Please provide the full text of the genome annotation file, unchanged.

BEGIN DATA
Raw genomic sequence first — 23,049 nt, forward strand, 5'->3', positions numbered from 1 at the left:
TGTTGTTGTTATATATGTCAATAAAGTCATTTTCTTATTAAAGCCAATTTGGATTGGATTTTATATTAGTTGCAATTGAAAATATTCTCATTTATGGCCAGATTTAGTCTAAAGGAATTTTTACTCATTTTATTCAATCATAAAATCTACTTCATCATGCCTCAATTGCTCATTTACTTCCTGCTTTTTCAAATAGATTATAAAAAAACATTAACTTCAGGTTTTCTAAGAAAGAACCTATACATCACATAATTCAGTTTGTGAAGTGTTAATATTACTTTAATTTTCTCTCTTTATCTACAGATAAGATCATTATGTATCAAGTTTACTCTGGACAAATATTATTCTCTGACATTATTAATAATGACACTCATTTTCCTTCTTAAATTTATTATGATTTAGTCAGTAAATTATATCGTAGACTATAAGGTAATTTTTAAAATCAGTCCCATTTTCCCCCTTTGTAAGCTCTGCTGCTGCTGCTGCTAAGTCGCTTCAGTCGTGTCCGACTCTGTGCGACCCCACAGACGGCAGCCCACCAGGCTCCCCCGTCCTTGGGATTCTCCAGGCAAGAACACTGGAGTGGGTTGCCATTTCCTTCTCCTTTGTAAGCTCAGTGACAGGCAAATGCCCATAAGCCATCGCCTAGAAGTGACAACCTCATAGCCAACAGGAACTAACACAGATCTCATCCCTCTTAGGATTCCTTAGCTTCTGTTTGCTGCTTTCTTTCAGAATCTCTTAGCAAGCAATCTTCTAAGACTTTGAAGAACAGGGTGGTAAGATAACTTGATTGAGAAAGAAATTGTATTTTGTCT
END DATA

Raw genomic sequence first — 23,049 nt, forward strand, 5'->3', positions numbered from 1 at the left:
TGTTGTTGTTATATATGTCAATAAAGTCATTTTCTTATTAAAGCCAATTTGGATTGGATTTTATATTAGTTGCAATTGAAAATATTCTCATTTATGGCCAGATTTAGTCTAAAGGAATTTTTACTCATTTTATTCAATCATAAAATCTACTTCATCATGCCTCAATTGCTCATTTACTTCCTGCTTTTTCAAATAGATTATAAAAAAACATTAACTTCAGGTTTTCTAAGAAAGAACCTATACATCACATAATTCAGTTTGTGAAGTGTTAATATTACTTTAATTTTCTCTCTTTATCTACAGATAAGATCATTATGTATCAAGTTTACTCTGGACAAATATTATTCTCTGACATTATTAATAATGACACTCATTTTCCTTCTTAAATTTATTATGATTTAGTCAGTAAATTATATCGTAGACTATAAGGTAATTTTTAAAATCAGTCCCATTTTCCCCCTTTGTAAGCTCTGCTGCTGCTGCTGCTAAGTCGCTTCAGTCGTGTCCGACTCTGTGCGACCCCACAGACGGCAGCCCACCAGGCTCCCCCGTCCTTGGGATTCTCCAGGCAAGAACACTGGAGTGGGTTGCCATTTCCTTCTCCTTTGTAAGCTCAGTGACAGGCAAATGCCCATAAGCCATCGCCTAGAAGTGACAACCTCATAGCCAACAGGAACTAACACAGATCTCATCCCTCTTAGGATTCCTTAGCTTCTGTTTGCTGCTTTCTTTCAGAATCTCTTAGCAAGCAATCTTCTAAGACTTTGAAGAACAGGGTGGTAAGATAACTTGATTGAGAAAGAAATTGTATTTTGTCT